Documenting the Coming Singularity

Sunday, May 13, 2007

Going All-Virtual: The Desire to Leave Reality Behind

Considering the implications of the singularity is a fascinating exercise. We will be facing choices and available enhancements that require of us quite a bit of imagination if we are to even tentatively understand them. In this article I will raise an issue that I think will confront society at large and ourselves as individuals within the next few decades: Should I go virtual and leave reality behind?

When we hear the term "virtual reality," what may come to mind is the bulky helmet and treadmill setup worn by Michael Douglas in the movie Disclosure. No one would be fooled by that kind of simulation, because their senses would be only partially engaged. They would feel the helmet, they would smell the room they were in, they would always be aware that they were standing, they could not feel the touch of a virtual person or object. The entire experience would never be mistaken for reality.

Skip now to the singularity, when nanomachines in our blood and in our brains can cut off all the data coming from our sensory organs and replace them with virtual data. Every signal being processed by your brain could be coming from the nanomachines, rather than from the outside world. You would not feel the chair that you are sitting on, you would not feel the warmth of the air surrounding your body, or smell the smoke coming from the fire that was started when your lit cigarette fell from your slack fingers onto the flammable carpet.

You see, we would be so completely engaged in our virtual world that it would be very easy to lose track of anything happening on the outside. This possibility raises for me two issues in particular that will have to be addressed in the design of such a virtual reality system.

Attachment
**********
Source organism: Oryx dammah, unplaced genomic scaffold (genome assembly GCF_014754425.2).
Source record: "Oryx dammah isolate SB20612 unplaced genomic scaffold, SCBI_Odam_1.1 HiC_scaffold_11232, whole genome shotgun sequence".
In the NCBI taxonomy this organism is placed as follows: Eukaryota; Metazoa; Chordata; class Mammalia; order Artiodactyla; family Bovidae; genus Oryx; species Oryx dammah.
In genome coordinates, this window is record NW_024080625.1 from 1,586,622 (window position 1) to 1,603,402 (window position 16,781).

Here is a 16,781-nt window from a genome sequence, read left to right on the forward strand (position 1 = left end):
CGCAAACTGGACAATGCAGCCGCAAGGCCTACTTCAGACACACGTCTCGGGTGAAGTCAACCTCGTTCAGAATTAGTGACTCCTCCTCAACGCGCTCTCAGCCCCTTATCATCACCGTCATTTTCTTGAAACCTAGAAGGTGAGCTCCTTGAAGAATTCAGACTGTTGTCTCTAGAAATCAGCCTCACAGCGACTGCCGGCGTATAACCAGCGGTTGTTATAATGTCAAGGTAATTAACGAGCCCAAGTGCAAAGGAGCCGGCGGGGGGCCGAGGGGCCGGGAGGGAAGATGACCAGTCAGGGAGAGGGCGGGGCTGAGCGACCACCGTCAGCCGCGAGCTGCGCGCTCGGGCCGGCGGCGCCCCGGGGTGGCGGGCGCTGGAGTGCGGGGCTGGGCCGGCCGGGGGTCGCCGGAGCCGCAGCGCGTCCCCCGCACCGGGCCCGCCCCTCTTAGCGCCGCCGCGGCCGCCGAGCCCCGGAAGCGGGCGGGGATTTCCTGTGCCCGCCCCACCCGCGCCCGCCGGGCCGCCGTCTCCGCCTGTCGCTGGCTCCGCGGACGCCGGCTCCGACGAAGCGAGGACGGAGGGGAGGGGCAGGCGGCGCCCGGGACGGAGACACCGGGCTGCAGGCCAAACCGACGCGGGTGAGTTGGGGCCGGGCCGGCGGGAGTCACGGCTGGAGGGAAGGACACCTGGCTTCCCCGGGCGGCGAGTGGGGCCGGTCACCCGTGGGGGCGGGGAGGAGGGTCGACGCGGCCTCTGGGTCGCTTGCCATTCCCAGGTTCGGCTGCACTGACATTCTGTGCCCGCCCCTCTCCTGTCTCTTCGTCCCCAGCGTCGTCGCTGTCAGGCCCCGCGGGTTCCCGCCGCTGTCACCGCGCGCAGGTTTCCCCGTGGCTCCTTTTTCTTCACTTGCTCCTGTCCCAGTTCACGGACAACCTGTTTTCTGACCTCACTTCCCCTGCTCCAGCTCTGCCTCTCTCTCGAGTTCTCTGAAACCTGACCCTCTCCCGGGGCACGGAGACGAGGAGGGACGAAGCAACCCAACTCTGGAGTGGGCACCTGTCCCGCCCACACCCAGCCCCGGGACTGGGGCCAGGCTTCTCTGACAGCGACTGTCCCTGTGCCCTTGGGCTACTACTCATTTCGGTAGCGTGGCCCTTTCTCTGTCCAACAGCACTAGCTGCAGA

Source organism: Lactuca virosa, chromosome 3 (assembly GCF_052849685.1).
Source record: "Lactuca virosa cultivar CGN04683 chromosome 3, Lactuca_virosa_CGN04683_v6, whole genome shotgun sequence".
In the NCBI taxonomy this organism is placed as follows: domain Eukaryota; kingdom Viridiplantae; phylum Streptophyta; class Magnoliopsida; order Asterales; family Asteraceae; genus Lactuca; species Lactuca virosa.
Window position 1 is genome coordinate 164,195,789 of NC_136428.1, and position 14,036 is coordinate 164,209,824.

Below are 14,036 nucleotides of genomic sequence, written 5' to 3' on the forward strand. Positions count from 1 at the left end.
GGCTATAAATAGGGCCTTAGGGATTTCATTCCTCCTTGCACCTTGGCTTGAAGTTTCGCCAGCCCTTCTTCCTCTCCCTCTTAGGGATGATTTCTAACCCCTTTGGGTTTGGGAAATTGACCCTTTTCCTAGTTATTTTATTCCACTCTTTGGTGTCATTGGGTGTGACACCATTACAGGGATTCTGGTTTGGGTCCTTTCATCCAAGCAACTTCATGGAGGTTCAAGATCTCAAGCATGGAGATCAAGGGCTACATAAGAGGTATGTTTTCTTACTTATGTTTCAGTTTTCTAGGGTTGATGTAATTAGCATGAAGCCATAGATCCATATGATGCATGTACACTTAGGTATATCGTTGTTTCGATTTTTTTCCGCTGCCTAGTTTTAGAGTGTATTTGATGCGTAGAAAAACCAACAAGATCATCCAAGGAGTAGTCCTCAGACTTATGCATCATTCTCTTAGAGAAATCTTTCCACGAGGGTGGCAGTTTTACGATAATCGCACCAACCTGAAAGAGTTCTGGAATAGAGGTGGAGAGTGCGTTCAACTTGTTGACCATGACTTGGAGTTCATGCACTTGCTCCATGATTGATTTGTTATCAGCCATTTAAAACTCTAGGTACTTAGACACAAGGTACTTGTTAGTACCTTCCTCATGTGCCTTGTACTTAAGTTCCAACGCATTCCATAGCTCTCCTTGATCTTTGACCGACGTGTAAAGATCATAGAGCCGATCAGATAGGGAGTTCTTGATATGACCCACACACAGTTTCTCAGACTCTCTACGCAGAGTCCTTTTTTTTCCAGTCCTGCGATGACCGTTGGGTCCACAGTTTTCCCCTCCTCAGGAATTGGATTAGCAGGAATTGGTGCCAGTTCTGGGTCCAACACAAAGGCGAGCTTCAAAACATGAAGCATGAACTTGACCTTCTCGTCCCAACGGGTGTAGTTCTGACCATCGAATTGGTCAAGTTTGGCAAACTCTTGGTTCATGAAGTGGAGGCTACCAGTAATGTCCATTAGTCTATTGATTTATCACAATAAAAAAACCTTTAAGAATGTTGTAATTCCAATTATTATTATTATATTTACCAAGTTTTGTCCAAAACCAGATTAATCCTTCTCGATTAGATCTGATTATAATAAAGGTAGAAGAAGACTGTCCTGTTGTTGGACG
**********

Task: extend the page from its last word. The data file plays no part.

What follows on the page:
First, there would have to be some connection with real reality left open. It would have to be unobtrusive in order to avoid ruining the fantasy of the virtual world in which we are enmeshed. But it would have to be able to alert us to messages coming from the outside, to warn us of danger, to remind us that we need to eat, or attend to other bodily functions. (Although we will probably have other means of taking care of those things automatically.) I'm reminded of occasions when I am listening to music from my phone through my earbuds. If someone is calling, I'll hear the alert over the music, so I won't miss the call. Something similar would need to be involved with our future VR system.

Second, when it becomes a simple thing to create a virtual world that we actually prefer to the real one, there will be a very powerful motivation to move our minds into the virtual and abandon the physical body we once called home. Certainly many would choose not to do such a thing, for various reasons, nostalgic, religious, phobic, whatever. But it seems to me that most people will choose to go virtual all the way and stop having to be burdened with the vicissitudes and vagaries of the material world.

I'd like to know what you thin, so feel free to leave a comment. In the meantime, stay tuned.

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